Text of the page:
Chin Gee Hee, Letter Asking for Support to Build the Sunning Railroad (1911)

Chinese-American Citizens’ Alliance, Admission of Wives of American Citizens of Oriental Ancestry (1926)

Gong Yuen Tim, “Just plain old luck and good timing:” Reminiscences of a Gold Mountain Man (1988)

Helen Hong Wong, “I was the only Chinese woman in town:” Reminiscences of a Gold Mountain Woman (1982)

Pardee Lowe, Second-Generation Dilemmas (1930s)

Anna May Wong, I Am Growing More Chinese—Each Passing Year! (1934)

Declaration of the Chinese Hand Laundry Alliance (1933)

Chinese Women’s Association Condensed Report for the Years 1932–1936

Happy Lim, Song of Chinese Workers (1938)

Lim P. Lee, Chinatown Goes Picketing (1938)

Liu Liangmo, Paul Robeson: The People’s Singer (1950)

Jew Baak Ming, The Founding of McGehee Chinese School (1944)

Eddie Fung, “There but for the grace of God go I:” The Story of a POW Survivor in World War II (2202)

Gilbert Woo, One Hundred and Seven Chinese (1943)

part iii: becoming an integral part of america, 1943–2003 000

Chinese News Service, San Francisco Chinese Papers Blame Immigration Practices in Suicide of Chinese Woman (1948)

Eddie Gong, I Want to Marry an American Girl (1955)

Hsue-shen Tsien, My Bitter Experience in the United States (1956)

Maurice Chuck, Father and Son (1995)

Ah Quon McElrath, “We gave workers a sense of dignity:” The Story of a Union Social Worker (1982)

Sheila Chin Morris, “All the daddies were Chinese and all the mommies were white:” Growing Up Biracial in Minnesota (2002)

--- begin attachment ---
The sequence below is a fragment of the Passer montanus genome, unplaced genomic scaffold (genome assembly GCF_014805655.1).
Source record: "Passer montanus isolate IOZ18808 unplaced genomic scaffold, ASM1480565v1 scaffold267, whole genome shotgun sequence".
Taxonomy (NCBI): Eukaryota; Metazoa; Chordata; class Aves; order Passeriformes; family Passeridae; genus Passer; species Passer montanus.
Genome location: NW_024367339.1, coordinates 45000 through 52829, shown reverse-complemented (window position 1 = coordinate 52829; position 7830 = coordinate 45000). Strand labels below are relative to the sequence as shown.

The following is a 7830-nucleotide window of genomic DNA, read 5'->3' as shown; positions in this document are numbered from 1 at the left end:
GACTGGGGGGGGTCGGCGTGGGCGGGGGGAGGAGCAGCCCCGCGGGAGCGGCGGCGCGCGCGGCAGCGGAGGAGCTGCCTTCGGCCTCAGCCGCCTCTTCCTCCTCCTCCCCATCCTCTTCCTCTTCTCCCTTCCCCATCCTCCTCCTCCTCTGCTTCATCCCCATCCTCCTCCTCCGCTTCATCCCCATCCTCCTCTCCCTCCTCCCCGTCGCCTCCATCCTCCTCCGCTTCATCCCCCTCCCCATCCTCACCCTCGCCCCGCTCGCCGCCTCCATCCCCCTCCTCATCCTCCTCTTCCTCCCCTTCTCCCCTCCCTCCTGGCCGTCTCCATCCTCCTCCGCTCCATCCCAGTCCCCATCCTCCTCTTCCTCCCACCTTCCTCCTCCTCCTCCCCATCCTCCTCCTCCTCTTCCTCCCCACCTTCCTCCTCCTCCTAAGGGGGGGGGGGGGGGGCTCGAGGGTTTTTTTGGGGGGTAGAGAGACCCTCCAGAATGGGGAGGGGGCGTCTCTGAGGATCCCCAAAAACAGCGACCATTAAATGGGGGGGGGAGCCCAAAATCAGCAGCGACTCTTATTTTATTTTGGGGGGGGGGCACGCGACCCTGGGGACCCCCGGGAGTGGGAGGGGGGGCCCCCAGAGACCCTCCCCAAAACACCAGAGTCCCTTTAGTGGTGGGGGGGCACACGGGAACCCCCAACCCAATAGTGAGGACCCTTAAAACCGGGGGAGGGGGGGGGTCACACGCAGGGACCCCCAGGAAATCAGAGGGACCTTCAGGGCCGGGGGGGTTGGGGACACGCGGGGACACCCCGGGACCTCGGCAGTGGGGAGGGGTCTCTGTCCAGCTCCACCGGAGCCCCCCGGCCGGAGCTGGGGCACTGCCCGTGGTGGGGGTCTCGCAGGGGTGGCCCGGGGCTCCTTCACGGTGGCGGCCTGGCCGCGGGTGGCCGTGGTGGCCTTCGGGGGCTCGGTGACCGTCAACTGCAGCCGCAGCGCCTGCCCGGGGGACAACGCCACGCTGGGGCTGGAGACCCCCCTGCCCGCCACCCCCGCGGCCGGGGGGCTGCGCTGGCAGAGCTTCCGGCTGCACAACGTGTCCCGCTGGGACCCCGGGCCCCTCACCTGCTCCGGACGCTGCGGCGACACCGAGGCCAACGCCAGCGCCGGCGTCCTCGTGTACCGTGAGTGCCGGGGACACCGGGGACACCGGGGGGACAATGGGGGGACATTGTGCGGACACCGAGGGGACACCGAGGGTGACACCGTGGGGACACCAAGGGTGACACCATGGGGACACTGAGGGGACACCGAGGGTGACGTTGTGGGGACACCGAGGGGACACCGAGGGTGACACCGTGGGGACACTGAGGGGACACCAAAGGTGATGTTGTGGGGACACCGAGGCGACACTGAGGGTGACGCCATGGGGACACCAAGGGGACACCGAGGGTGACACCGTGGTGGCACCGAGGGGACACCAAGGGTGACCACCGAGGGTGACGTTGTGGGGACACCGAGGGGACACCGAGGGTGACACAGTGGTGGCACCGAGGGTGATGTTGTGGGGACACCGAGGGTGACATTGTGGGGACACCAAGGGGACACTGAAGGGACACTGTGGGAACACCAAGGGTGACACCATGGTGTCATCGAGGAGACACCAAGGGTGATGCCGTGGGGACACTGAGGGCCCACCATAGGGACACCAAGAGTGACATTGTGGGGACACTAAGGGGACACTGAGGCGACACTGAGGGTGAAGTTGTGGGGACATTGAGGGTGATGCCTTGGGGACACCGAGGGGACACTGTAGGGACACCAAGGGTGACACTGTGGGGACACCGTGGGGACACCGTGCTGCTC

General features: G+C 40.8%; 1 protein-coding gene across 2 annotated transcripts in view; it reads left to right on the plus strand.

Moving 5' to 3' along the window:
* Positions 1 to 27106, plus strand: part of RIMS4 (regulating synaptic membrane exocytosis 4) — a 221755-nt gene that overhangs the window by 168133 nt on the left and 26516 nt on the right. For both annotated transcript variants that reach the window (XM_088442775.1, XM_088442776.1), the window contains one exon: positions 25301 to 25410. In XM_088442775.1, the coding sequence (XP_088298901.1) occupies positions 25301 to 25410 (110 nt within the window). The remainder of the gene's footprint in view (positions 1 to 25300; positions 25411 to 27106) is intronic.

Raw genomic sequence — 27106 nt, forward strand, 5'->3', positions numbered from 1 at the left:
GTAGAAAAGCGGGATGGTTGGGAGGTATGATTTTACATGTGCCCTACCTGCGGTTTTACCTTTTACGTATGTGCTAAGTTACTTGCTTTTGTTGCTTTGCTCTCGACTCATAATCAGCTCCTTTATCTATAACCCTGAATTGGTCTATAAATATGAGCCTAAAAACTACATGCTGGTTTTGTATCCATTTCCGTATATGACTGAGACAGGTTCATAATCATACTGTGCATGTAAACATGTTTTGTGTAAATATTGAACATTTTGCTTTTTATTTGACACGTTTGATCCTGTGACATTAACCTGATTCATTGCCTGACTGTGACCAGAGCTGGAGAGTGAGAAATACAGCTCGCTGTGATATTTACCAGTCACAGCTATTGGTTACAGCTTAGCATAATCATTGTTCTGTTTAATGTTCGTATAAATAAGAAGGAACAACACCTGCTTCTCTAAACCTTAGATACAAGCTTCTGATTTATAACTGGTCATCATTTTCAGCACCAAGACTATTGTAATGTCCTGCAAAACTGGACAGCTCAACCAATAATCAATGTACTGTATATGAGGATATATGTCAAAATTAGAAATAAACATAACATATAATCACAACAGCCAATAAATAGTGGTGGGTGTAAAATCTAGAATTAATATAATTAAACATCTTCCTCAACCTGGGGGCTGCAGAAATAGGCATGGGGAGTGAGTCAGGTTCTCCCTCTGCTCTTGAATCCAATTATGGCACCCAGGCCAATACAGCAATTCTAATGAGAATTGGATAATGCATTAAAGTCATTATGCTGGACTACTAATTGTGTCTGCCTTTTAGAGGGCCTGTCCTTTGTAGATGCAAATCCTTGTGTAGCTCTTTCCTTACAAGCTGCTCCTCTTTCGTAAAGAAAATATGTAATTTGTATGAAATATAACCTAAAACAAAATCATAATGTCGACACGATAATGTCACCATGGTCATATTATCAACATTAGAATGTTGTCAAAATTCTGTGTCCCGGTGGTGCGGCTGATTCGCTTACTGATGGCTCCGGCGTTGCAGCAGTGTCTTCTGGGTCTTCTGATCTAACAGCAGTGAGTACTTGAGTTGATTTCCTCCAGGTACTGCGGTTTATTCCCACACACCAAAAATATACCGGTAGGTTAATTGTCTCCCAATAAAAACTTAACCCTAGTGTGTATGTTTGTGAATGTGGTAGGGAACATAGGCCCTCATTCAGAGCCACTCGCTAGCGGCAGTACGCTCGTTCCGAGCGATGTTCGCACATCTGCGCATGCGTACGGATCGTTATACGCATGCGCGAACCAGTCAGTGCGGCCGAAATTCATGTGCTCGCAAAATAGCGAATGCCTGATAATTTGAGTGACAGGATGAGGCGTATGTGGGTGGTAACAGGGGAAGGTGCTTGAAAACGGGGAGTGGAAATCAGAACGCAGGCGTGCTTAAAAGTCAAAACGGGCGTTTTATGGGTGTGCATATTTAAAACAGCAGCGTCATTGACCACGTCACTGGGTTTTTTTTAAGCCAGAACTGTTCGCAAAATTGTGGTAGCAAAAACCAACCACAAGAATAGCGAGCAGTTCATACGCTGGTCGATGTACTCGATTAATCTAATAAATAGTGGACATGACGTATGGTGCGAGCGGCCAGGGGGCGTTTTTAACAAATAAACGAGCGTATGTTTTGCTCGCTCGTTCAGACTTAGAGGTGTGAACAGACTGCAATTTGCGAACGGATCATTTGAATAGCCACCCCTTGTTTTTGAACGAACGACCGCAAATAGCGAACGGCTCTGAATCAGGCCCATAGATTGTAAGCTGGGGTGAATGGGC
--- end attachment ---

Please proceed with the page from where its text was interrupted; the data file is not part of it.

Bonnie C. Lew, “I always felt out of place there:” Growing Up Chinese in Mississippi (1998)

Johnny Wong, “It was not a winnable war:” Remembering Vietnam (1998)

Jeffery Paul Chow, “I am a Chinaman:” An Interview with Frank Chin (1970)

L. Ling-chi Wang, Major Education Problems Facing the Chinese Community (1972)

On the Normalization of Relations Between China and the U.S.

Proclamation by the Chinese Six Companies of San Francisco (1971)

Gilbert Woo, A Turning Point in Chinatown (1979)

Sadie Lum, Asian American Women and Revolution: A Personal View (1983)

Shui Mak Ka, “In unity there is strength:” Garment Worker Speaks Out at Union Rally (1982)

Kitty Tsui, The Words of a Woman Who Breathes Fire (1983)

Helen Zia, The New Violence (1984)

Lily Wang, A Journey of Bitterness (1999)

Fu Lee, Immigrant Women Speak Out on Garment Industry Abuse (1993)

Jubilee Lau, Chinese and Proud of It (1996)

Marilee Chang Lin, Learning to See the Man Himself (1997)

Ellen D. Wu, The Best Tofu in the World Comes from . . . Indiana? (1998)

Binh Ha Hong, Reflections on Becoming American (1999)

Chang-Lin Tien, Affirming Affirmative Action (1995)

Alethea Yip, Countering Complacency: An Interview with OCA Director Daphne Kwok (1996)

“One mile, one hundred years:” Governor Gary Locke’s Inaugural Address (1997)

Kristie Wang, A Second-Generation Call to Action (1999)

Cheuk-Yin Wong, The Los Alamos Incident and Its Effects on Chinese American Scientists (2000)